Foxhall Alexander Parker, born in New York 5 August 1821 was appointed a midshipman 11 March 1837. During the Civil War he cooperated with the Army of the Potomac, protecting Alexandria, Va., after the Battle of Bull Run. In addition to being in active service off Charleston, S.C., he commanded a naval battery at the bombardment of Fort Sumter, and was also in command of the Potomac Flotilla. In 1872, as Commodore and Chief of Staff of the North Atlantic Fleet, he drew up a code of signals for steam tactics. He was author of Fleet Tactics Under Steam, The Naval Howitzer Afloat, and other valuable works. He became Superintendent of the U.S. Naval Academy in 1878 and was one of the founders of the United States Naval Institute. He died 10 June 1879 at Annapolis, Md.
(DD48: dp. 1,036; l. 3053; b. 304; dr. 95; a. 30 k.; cpl. 106; a. 4 4, 8 18 tt.; cl. Alywyn)
The first Parker (DD48) was laid down 11 March 1912 by William Cramp and Sons at Philadelphia; launched 8 February 1913; and commissioned 30 December 1913, Lt. Comdr. C. P. Nelson in command.
Parker was attached to the Torpedo Flotilla, Atlantic Fleet, operating off the Atlantic coast during the years of American neutrality in World War I.
Just before the United States entered the war, Parker departed winter maneuvers in Cuban waters to join the fleet at Yorktown in March 1917. She sailed 17 June 1917 with Group 4 of the first convoy of American troops to France. From St. Nazaire, Parker steamed to Queenstown, Ireland, joining the U.S. Naval Forces patrolling the Irish Coast. There she escorted convoys safely through the war zone, and assisted vessels in distress. From July to November 1918 Parker was attached to the base at Plymouth, England, and operated with U.S. submarine chasers.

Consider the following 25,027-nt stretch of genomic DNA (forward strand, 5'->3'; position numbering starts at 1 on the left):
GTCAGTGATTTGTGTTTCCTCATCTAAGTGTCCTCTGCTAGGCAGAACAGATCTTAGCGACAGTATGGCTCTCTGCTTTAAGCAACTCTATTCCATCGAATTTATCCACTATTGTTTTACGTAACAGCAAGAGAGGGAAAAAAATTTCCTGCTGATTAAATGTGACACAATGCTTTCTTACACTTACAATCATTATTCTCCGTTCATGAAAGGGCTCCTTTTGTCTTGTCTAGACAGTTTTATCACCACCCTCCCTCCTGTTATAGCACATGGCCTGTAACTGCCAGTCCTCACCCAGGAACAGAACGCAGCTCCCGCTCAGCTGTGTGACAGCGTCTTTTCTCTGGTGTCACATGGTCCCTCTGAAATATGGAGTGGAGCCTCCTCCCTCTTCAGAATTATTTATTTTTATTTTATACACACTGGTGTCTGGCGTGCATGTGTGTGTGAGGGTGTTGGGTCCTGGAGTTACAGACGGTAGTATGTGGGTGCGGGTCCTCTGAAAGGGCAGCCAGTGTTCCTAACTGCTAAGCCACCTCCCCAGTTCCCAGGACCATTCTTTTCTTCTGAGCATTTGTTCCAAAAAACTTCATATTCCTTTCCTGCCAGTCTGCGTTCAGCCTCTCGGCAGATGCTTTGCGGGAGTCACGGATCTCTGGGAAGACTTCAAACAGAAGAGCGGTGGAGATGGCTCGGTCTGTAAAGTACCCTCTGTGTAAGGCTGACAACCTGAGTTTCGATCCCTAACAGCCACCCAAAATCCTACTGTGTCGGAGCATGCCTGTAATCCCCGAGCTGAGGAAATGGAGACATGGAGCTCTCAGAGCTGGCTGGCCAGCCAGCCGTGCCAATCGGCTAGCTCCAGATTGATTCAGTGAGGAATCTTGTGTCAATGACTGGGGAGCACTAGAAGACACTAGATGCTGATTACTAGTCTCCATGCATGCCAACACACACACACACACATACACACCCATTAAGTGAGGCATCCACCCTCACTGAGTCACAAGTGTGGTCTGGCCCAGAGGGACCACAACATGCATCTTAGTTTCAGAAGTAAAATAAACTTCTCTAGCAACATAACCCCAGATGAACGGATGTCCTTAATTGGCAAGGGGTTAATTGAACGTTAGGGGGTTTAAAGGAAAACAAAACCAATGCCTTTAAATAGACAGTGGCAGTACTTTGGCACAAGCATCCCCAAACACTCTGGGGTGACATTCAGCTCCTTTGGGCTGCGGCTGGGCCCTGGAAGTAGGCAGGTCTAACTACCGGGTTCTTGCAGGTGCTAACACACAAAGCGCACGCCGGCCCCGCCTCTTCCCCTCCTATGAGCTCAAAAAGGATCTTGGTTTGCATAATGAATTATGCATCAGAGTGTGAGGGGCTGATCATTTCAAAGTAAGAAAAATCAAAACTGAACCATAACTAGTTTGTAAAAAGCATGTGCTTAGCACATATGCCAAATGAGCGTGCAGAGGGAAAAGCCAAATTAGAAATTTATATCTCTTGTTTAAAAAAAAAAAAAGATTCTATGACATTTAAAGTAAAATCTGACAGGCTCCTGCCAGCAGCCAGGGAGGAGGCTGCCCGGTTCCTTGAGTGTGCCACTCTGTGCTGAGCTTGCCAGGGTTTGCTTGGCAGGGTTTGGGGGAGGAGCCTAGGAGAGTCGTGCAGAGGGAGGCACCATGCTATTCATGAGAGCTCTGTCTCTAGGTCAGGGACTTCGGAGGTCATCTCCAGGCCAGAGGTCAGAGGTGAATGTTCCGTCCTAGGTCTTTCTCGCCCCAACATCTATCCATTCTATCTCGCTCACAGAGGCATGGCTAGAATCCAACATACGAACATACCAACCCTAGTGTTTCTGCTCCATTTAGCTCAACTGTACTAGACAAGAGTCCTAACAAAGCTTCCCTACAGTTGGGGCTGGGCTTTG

Parker made contact with the enemy on several occasions during the war. She was credited with probably seriously damaging an enemy submarine 3 August 1917.
As the result of the gallant and daring rescue of survivors of the British Hospital Ship Glenart Castle 26 February 1918, the men of Parker were commended by the British Parliament, the Admiralty, and the U.S. naval authorities.
On 1 November 1918 Parker sailed from Plymouth for Gibraltar but returned to Plymouth at the end of the war. Thereafter Parker carried mail and passengers between Plymouth and Brest. She made a cruise to German ports in early 1919 to implement the terms of the armistice, before steaming to the Baltic Sea to assist members and vessels of the Food Administration.
Parker sailed for New York, 20 July 1919, and upon arrival was assigned to Destroyer Squadron 1, Atlantic Fleet. After operating out of Norfolk from 1919 to mid-1921 and making a final cruise as far as Newport, R.I., the destroyer decommissioned 6 June 1922.
Parker was struck from the Navy List 8 March 1935, scrapped and sold 23 April 1935 in accordance with the terms of the London Treaty for the limitation of naval armament.